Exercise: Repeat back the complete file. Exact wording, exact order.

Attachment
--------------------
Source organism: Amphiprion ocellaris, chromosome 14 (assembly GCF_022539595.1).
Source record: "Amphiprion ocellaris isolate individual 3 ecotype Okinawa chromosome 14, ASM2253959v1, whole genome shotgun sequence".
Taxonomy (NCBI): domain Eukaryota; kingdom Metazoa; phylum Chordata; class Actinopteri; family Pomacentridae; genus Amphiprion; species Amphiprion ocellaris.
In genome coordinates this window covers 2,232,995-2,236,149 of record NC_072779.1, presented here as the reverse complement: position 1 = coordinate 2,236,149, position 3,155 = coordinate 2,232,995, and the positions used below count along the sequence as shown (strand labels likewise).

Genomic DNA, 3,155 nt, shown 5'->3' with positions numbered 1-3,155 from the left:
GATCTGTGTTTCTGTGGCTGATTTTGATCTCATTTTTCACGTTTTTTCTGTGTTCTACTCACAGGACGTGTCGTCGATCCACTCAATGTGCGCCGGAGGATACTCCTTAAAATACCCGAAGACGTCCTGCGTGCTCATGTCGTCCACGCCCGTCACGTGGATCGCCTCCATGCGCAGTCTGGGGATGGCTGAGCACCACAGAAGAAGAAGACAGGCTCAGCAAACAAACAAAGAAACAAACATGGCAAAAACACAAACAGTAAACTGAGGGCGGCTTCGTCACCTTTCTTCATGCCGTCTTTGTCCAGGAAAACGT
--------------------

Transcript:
Source organism: Amphiprion ocellaris, chromosome 14 (assembly GCF_022539595.1).
Source record: "Amphiprion ocellaris isolate individual 3 ecotype Okinawa chromosome 14, ASM2253959v1, whole genome shotgun sequence".
Taxonomy (NCBI): domain Eukaryota; kingdom Metazoa; phylum Chordata; class Actinopteri; family Pomacentridae; genus Amphiprion; species Amphiprion ocellaris.
In genome coordinates this window covers 2,232,995-2,236,149 of record NC_072779.1, presented here as the reverse complement: position 1 = coordinate 2,236,149, position 3,155 = coordinate 2,232,995, and the positions used below count along the sequence as shown (strand labels likewise).

Genomic DNA, 3,155 nt, shown 5'->3' with positions numbered 1-3,155 from the left:
GATCTGTGTTTCTGTGGCTGATTTTGATCTCATTTTTCACGTTTTTTCTGTGTTCTACTCACAGGACGTGTCGTCGATCCACTCAATGTGCGCCGGAGGATACTCCTTAAAATACCCGAAGACGTCCTGCGTGCTCATGTCGTCCACGCCCGTCACGTGGATCGCCTCCATGCGCAGTCTGGGGATGGCTGAGCACCACAGAAGAAGAAGACAGGCTCAGCAAACAAACAAAGAAACAAACATGGCAAAAACACAAACAGTAAACTGAGGGCGGCTTCGTCACCTTTCTTCATGCCGTCTTTGTCCAGGAAAACGT